Right, right, right.
Sandy Macrae:
And that must be a very healthy environment?
Bill Guo:
Right, right, right. Yeah. So you go there is not just for the affordable research or is just for (indiscernable) of you just go there to help with the patient because there is a lot of patients they really needed just like (indiscernable).
Sandy Macrae:
There will be 18 million patients in China with COPD.
Bill Guo:
Right Right.
Sandy Macrae:
18 million.
Bill Guo:
Yeah, that's largest.
Sandy Macrae:
Mean that's a normal medical need.
Bill Guo:
Yeah that's normal, yeah.
Generic products in emerging markets and the business models.
Fintan Walton:
But it comes into another area when people think of emerging markets they also think, and I am not just specifically saying China but emerging markets in general tend to be populated with generics, tend to be there seems to be a higher number of generic products there for historical reasons and so forth so?
Ken Macleod:
Let's get some things straight what - I mean there is an enormous percentage of generics dispensed in the US and in Europe, so it's a very hard percentage whatever it is. So what the difference is, is that there is a market now for that's been created for newer [ph] medicines which you know for diseases of older age and for you know go along with being a developed nation and all I think that you are saying is it that's gonna happen in China.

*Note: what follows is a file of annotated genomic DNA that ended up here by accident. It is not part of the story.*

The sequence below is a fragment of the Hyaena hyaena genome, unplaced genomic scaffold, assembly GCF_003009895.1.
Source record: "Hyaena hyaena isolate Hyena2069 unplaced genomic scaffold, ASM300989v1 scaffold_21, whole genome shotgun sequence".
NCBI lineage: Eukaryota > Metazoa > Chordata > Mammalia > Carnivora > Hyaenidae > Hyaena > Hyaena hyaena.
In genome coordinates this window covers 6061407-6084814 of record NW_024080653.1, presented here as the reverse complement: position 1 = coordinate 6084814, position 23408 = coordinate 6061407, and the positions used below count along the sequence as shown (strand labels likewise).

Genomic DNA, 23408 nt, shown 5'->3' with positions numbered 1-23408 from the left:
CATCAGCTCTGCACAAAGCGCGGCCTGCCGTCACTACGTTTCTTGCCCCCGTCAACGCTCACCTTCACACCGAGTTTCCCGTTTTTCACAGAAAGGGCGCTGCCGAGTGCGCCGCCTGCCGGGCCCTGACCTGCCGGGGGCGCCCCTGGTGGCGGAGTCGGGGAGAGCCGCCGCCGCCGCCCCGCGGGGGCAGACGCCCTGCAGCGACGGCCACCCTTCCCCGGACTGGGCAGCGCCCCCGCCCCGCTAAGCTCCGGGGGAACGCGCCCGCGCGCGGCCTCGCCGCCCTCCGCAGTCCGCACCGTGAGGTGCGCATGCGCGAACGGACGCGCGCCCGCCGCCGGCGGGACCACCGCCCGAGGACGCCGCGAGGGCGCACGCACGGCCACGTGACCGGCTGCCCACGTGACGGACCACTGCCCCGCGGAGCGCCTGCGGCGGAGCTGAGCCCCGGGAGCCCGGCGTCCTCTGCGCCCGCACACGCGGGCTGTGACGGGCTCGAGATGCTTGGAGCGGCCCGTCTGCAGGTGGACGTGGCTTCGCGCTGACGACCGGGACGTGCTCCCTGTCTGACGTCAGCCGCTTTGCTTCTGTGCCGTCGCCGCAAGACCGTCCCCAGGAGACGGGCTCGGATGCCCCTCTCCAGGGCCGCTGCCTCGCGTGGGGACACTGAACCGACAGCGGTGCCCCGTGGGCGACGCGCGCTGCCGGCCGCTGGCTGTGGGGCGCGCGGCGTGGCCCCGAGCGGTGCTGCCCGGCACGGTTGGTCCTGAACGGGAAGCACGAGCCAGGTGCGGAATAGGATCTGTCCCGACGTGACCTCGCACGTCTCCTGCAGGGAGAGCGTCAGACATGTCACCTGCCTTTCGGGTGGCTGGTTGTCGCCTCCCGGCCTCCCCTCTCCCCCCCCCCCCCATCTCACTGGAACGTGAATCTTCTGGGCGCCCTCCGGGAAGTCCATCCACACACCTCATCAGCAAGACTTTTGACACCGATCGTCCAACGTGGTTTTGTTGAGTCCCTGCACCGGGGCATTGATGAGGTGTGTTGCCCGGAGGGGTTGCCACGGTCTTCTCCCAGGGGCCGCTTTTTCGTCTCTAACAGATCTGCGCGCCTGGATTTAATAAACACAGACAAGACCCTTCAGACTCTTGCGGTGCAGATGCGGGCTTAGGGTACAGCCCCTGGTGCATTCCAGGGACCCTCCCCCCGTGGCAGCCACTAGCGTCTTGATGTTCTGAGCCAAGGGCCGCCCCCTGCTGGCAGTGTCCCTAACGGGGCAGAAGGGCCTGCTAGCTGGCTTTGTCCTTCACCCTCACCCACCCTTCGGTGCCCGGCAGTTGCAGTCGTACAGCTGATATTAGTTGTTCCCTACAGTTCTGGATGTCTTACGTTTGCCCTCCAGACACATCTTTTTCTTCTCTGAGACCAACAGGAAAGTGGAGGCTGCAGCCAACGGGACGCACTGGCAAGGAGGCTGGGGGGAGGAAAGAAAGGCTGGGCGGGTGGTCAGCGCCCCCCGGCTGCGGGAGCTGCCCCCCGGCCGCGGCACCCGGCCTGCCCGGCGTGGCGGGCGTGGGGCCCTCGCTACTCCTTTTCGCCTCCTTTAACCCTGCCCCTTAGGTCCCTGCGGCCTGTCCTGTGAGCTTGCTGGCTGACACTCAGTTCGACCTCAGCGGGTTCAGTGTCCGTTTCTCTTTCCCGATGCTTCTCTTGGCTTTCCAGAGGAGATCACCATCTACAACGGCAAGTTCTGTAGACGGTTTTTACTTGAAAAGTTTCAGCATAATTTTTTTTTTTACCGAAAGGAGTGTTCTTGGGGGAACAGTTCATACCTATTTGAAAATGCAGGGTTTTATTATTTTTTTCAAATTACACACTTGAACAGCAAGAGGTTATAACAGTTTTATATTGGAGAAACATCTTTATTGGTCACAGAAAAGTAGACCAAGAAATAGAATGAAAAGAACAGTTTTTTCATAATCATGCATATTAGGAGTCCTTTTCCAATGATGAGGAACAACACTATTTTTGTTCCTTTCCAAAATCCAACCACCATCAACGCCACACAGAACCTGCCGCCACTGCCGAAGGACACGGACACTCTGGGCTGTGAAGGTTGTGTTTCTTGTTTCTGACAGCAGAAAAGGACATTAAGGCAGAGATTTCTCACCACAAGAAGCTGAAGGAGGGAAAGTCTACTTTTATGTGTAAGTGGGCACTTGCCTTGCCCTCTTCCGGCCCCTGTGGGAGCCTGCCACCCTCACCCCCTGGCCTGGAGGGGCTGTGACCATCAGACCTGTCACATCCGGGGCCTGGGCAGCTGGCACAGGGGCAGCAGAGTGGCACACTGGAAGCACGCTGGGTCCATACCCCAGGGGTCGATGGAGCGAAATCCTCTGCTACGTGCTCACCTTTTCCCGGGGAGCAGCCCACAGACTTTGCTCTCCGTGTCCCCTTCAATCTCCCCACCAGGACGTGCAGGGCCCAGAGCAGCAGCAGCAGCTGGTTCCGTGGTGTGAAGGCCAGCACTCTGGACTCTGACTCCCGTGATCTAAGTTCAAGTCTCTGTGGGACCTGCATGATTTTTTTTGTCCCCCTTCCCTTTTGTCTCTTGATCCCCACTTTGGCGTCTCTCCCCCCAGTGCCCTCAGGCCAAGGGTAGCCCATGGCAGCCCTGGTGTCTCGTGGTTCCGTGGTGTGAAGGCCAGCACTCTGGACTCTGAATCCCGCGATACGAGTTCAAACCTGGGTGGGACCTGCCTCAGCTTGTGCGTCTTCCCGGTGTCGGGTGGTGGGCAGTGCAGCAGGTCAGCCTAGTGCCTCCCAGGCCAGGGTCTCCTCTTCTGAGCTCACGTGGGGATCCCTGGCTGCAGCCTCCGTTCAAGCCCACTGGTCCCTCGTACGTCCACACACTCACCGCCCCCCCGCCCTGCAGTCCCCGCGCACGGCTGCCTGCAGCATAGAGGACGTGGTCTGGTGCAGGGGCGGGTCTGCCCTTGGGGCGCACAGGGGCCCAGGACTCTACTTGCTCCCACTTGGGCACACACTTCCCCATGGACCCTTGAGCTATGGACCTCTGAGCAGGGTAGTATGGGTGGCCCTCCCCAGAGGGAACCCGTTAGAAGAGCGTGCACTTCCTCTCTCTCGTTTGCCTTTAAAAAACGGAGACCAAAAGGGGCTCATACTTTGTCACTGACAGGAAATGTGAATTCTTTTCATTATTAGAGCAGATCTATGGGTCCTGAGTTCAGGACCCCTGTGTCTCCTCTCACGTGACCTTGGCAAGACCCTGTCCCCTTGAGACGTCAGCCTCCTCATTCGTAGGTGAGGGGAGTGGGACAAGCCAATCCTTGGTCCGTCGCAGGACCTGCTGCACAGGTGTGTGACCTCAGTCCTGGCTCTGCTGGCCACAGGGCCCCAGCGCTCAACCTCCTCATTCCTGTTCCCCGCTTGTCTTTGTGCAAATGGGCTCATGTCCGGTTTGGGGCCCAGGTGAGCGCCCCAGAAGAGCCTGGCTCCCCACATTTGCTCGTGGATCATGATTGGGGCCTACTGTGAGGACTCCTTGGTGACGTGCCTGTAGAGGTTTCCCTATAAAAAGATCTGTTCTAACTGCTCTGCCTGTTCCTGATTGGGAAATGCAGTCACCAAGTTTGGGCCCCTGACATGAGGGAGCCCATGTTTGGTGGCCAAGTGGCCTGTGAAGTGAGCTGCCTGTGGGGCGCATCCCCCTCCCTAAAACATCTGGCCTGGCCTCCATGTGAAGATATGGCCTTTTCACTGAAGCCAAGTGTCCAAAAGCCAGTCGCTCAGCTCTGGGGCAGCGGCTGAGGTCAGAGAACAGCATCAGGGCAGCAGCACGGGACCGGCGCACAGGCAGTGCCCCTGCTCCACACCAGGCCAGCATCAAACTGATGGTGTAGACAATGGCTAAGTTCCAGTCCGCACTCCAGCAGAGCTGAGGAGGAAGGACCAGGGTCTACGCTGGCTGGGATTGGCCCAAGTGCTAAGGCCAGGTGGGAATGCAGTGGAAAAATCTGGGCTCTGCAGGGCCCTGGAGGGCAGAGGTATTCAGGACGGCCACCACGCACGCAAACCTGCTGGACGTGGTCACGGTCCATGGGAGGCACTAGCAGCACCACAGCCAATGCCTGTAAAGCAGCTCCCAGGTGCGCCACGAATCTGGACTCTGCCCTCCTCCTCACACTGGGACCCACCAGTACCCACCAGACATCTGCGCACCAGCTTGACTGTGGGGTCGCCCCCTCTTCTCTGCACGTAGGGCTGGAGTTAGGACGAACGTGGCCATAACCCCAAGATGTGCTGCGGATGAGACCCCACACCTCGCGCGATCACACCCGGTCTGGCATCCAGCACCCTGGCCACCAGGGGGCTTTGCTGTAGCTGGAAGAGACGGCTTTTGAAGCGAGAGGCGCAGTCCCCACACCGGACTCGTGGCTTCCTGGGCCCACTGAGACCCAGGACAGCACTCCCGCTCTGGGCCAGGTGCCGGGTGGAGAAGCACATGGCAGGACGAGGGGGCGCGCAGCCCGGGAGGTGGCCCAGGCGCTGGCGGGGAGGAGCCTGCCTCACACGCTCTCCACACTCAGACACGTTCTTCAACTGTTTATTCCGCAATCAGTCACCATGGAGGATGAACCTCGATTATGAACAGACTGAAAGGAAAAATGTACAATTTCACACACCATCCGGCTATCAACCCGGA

Fintan Walton:
Yeah, but I think also I am looking at the GSK strategy, because the GSK strategy which is largely non-generics?
Ken Macleod:
Right.
Fintan Walton:
You are looking at branded generics you've recognized that within these markets for you to or for GSK to be successful commercially you have to change your business model?
Sandy Macrae:
We have to adopt our business model to whichever country we are in. So in India, GSK is the second biggest company, secondly only to a generic manufacturer. And we've recognized that there you've got offer both IP protected compounds and branded generics and within the Indian market there is a real desire amongst patients and doctors to prescribe a generic that they recognize that is attached to a company that they respect that they know will manufacture it well, will provide the medical back up and the safety and the regulatory support. So I think that's the fact of life in India and that's why we are working out this in that country.
Fintan Walton:
And for Ken when you are looking at your investments do you are your investments going into more generic based companies when you are looking at those emerging markets or what type of companies are utilizing capitals financing capabilities?
Ken Macleod:
You know, I mean given that the companies themselves will have a broader spectrum of interest which might include NCA's and sometimes what they're looking for is financing on what we might call added value generics.
Fintan Walton:
Yes.
Ken Macleod:
And that is what, what our interest is. I don't think we have any great interest in say some solid or dose of the product just about to go off patent, but I think when there is some added value, some additional barriers to enter yes I think we are interested in those kind of things.